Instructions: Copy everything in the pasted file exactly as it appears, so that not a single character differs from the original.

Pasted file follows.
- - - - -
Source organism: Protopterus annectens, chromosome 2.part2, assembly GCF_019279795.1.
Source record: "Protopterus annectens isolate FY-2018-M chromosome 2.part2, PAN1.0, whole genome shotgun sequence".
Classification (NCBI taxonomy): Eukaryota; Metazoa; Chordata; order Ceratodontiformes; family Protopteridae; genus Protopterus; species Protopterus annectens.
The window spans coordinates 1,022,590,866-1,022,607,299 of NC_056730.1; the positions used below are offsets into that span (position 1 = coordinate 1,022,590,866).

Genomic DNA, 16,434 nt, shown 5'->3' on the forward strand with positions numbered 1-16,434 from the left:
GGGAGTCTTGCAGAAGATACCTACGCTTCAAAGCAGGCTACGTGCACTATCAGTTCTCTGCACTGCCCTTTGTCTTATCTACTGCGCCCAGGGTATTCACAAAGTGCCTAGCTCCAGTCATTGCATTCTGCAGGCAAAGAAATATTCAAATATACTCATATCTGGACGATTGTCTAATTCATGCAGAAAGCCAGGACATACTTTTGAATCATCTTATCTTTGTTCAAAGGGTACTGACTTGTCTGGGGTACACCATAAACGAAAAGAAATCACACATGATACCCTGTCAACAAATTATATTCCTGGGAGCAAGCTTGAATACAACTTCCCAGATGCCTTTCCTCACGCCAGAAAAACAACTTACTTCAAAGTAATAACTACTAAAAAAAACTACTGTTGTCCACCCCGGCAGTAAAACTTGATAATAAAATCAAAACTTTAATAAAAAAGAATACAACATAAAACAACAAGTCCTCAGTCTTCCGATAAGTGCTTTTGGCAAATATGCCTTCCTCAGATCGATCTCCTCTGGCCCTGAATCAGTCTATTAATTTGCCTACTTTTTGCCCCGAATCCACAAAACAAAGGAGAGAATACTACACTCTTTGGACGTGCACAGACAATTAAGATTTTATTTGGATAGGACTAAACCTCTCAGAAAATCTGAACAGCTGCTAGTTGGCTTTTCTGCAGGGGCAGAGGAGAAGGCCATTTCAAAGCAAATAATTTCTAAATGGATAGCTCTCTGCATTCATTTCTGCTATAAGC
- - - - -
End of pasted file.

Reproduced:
Source organism: Protopterus annectens, chromosome 2.part2, assembly GCF_019279795.1.
Source record: "Protopterus annectens isolate FY-2018-M chromosome 2.part2, PAN1.0, whole genome shotgun sequence".
Classification (NCBI taxonomy): Eukaryota; Metazoa; Chordata; order Ceratodontiformes; family Protopteridae; genus Protopterus; species Protopterus annectens.
The window spans coordinates 1,022,590,866-1,022,607,299 of NC_056730.1; the positions used below are offsets into that span (position 1 = coordinate 1,022,590,866).

Genomic DNA, 16,434 nt, shown 5'->3' on the forward strand with positions numbered 1-16,434 from the left:
GGGAGTCTTGCAGAAGATACCTACGCTTCAAAGCAGGCTACGTGCACTATCAGTTCTCTGCACTGCCCTTTGTCTTATCTACTGCGCCCAGGGTATTCACAAAGTGCCTAGCTCCAGTCATTGCATTCTGCAGGCAAAGAAATATTCAAATATACTCATATCTGGACGATTGTCTAATTCATGCAGAAAGCCAGGACATACTTTTGAATCATCTTATCTTTGTTCAAAGGGTACTGACTTGTCTGGGGTACACCATAAACGAAAAGAAATCACACATGATACCCTGTCAACAAATTATATTCCTGGGAGCAAGCTTGAATACAACTTCCCAGATGCCTTTCCTCACGCCAGAAAAACAACTTACTTCAAAGTAATAACTACTAAAAAAAACTACTGTTGTCCACCCCGGCAGTAAAACTTGATAATAAAATCAAAACTTTAATAAAAAAGAATACAACATAAAACAACAAGTCCTCAGTCTTCCGATAAGTGCTTTTGGCAAATATGCCTTCCTCAGATCGATCTCCTCTGGCCCTGAATCAGTCTATTAATTTGCCTACTTTTTGCCCCGAATCCACAAAACAAAGGAGAGAATACTACACTCTTTGGACGTGCACAGACAATTAAGATTTTATTTGGATAGGACTAAACCTCTCAGAAAATCTGAACAGCTGCTAGTTGGCTTTTCTGCAGGGGCAGAGGAGAAGGCCATTTCAAAGCAAATAATTTCTAAATGGATAGCTCTCTGCATTCATTTCTGCTATAAGC